A Brief History, 1872–2009
On January 7, 1872, during the season of Epiphany, Mrs. Stephen Cable organized a Sunday school in the parlor of her home at 475 Franklin Turnpike, assisted by her daughter, Mrs. James Reading. A previous owner’s Sunday school books, discovered in the attic, inspired Mrs. Cable to form an Episcopal mission that became the Church of the Epiphany, Allendale’s oldest parish.
The first services were held by the Reverend Leigh R. Dickinson, Rector of Christ Church, Ridgewood. Growing to represent a missionary field of thirty-six square miles, the Protestant Episcopal Mission of the Epiphany moved from houses to barns and, by 1876, to the newly built Hope Chapel, affectionately called “Chapel in the Willows.” Ample memorials provided the new church with organ music, a church bell, stained-glass windows, and altar furniture.
In the late nineteenth and early twentieth centuries, many New Yorkers vacationed in Allendale because of its reputation as a summer resort. Epiphany sponsored many luncheons, garden parties, and fairs for these summer visitors, who, in turn, contributed to covering the expenses of the church.
By 1902, the mission, having moved the chapel down Franklin Turnpike to Orchard Place, recognized an urgent need for more space for Sunday school and mission organizations. A parish house was added to accommodate Epiphany’s 236 baptized members and Sunday school of 90 children. “The Franklin Club,” a social and bowling organization, was a tenant of the building and helped to finance the mission. During this period, a mission was organized to serve Ramsey, and, in 1906, St. John’s opened its doors.
The Church of the Epiphany became a full-fledged parish in 1958, but again it had outgrown its facilities. The congregation bought a ten-acre tract of land on West Crescent Avenue and a new brick Church of the Epiphany, now the Allendale Borough Hall, was completed and dedicated in 1965 on the Sunday after Easter. After building a new rectory on George Street, the congregation’s membership dwindled, due partially to the borough’s burgeoning growth that encouraged the building of competitive churches. The resulting financial difficulties caused Epiphany to sell the large brick building to Allendale and to build a smaller church at 55 George Street in 1979.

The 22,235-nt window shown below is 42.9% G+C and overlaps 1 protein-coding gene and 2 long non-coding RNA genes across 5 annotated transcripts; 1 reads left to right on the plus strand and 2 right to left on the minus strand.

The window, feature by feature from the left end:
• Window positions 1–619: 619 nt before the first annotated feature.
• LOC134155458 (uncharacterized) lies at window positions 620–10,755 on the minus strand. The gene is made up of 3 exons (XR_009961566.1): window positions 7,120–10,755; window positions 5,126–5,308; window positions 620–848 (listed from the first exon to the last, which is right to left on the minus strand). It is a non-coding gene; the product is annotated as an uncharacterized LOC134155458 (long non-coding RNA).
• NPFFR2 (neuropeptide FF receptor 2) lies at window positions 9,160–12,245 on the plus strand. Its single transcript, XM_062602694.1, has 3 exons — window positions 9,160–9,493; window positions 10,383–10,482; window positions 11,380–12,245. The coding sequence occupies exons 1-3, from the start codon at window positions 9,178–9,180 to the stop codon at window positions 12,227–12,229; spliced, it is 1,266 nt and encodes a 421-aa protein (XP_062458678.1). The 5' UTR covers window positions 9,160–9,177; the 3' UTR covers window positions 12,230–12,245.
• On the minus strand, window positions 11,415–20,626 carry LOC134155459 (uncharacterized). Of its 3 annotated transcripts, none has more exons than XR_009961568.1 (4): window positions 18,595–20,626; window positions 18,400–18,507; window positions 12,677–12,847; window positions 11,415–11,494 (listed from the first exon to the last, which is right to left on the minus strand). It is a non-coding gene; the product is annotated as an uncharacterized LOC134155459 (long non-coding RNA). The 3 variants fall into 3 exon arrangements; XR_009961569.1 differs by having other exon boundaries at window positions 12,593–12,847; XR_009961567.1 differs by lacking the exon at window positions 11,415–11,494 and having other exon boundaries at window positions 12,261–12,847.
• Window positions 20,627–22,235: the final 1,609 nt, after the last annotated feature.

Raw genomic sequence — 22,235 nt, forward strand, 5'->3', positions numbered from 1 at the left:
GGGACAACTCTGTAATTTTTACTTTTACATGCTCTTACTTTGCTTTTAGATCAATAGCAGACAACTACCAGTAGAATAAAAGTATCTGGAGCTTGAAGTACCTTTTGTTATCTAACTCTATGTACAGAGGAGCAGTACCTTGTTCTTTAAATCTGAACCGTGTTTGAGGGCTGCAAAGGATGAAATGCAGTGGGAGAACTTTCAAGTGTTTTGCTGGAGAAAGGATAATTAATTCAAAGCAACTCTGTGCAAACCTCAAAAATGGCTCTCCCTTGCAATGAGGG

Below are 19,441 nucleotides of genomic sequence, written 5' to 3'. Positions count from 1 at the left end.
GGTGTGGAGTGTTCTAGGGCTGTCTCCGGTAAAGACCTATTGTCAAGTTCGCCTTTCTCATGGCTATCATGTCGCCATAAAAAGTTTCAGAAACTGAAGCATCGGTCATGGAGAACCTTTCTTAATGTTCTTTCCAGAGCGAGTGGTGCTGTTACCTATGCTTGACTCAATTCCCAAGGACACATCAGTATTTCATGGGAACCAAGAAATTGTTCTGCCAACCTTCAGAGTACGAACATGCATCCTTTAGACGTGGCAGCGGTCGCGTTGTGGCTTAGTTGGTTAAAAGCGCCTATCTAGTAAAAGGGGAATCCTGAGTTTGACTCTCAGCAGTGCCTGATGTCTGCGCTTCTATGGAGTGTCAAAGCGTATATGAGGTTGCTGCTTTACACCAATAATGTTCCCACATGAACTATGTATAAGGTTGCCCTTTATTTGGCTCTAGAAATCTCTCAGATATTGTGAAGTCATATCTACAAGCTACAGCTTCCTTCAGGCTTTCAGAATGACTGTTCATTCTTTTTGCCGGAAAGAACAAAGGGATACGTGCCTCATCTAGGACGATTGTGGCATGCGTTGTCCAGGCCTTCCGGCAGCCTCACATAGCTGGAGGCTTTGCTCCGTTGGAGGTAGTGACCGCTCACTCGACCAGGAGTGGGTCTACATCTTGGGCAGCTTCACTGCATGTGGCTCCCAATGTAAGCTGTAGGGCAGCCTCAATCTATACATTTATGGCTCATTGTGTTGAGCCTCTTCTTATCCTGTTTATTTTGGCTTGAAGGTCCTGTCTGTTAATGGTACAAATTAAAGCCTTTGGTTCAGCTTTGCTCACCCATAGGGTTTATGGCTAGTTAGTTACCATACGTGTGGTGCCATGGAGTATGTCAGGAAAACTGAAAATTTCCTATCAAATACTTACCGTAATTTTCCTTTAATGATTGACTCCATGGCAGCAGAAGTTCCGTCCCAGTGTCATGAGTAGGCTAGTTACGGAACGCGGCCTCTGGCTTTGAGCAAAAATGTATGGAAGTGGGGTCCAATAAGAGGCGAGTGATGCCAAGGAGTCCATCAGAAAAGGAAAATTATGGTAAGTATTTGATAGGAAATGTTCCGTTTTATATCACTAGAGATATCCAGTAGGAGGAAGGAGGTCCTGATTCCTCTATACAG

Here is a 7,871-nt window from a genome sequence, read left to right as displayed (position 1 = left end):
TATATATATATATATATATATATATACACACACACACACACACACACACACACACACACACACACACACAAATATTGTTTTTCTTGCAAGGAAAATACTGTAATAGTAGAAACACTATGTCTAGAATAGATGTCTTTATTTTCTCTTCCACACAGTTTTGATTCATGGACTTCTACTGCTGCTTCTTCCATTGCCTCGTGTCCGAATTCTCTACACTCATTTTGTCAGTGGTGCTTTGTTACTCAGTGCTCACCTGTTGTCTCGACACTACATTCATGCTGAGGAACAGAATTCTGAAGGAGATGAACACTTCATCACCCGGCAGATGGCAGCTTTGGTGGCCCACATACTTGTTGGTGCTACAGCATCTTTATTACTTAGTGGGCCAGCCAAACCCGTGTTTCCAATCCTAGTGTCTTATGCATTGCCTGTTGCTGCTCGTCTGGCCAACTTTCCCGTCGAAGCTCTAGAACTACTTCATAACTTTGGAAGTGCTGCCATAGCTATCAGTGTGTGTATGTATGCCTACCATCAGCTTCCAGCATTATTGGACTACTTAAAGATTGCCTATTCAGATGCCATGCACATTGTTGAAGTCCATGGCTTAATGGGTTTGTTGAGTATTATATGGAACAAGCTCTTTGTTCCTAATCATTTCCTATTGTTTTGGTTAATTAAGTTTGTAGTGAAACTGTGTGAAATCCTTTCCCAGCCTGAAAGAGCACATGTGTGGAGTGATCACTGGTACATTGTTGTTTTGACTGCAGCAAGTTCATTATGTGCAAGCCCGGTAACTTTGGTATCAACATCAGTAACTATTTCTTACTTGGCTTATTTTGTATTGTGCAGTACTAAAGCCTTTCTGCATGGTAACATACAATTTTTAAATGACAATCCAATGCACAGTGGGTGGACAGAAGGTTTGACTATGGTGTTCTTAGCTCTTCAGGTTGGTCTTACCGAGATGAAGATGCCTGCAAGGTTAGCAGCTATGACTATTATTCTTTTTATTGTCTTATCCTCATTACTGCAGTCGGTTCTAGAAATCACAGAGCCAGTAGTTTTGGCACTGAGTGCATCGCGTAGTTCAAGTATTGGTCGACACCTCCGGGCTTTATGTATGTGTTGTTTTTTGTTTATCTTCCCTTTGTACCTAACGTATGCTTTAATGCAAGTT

The 1980s and early 1990s were a challenging time for Epiphany. Membership dwindled to about 150, and it was discovered that a new rector was embezzling church funds—nearly all of which were eventually returned. Under inspired leadership, Church of the Epiphany not only survived these difficulties, but also was revitalized to the extent that it was named “Church of the Year” in 1994 by the Episcopal Diocese of Newark.
With the assistance of a diocesan grant, solar panels were added to the church in 2006 that make Epiphany the “green” church in its area. The panels give electricity back to the surrounding community, and help the church fulfill a mission of conserving God’s creation.
The year 2009 found Epiphany in the process of welcoming the presence of God’s spirit with hope and renewed confidence by enthusiastically joining with the parish of the Church of the Good Shepherd, Midland Park. This new endeavor arose from a joyful desire to share God’s blessings and the certainty that the love of Christ for all of us is abundant beyond our understanding.